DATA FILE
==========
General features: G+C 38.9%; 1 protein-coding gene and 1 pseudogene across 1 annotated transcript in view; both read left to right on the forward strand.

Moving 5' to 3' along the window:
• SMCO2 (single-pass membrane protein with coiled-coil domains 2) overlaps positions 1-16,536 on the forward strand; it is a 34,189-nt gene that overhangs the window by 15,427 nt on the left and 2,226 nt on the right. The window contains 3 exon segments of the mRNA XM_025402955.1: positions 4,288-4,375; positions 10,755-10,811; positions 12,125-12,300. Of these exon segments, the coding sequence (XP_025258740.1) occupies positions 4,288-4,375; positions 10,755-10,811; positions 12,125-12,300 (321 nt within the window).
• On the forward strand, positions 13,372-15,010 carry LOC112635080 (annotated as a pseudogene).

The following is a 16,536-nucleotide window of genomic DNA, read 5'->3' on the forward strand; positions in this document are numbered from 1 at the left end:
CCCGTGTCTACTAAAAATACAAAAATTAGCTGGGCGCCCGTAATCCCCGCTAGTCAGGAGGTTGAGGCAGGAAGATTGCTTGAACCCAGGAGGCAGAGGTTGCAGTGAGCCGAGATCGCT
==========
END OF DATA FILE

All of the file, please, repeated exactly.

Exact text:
General features: G+C 38.9%; 1 protein-coding gene and 1 pseudogene across 1 annotated transcript in view; both read left to right on the forward strand.

Moving 5' to 3' along the window:
• SMCO2 (single-pass membrane protein with coiled-coil domains 2) overlaps positions 1-16,536 on the forward strand; it is a 34,189-nt gene that overhangs the window by 15,427 nt on the left and 2,226 nt on the right. The window contains 3 exon segments of the mRNA XM_025402955.1: positions 4,288-4,375; positions 10,755-10,811; positions 12,125-12,300. Of these exon segments, the coding sequence (XP_025258740.1) occupies positions 4,288-4,375; positions 10,755-10,811; positions 12,125-12,300 (321 nt within the window).
• On the forward strand, positions 13,372-15,010 carry LOC112635080 (annotated as a pseudogene).

The following is a 16,536-nucleotide window of genomic DNA, read 5'->3' on the forward strand; positions in this document are numbered from 1 at the left end:
CCCGTGTCTACTAAAAATACAAAAATTAGCTGGGCGCCCGTAATCCCCGCTAGTCAGGAGGTTGAGGCAGGAAGATTGCTTGAACCCAGGAGGCAGAGGTTGCAGTGAGCCGAGATCGCT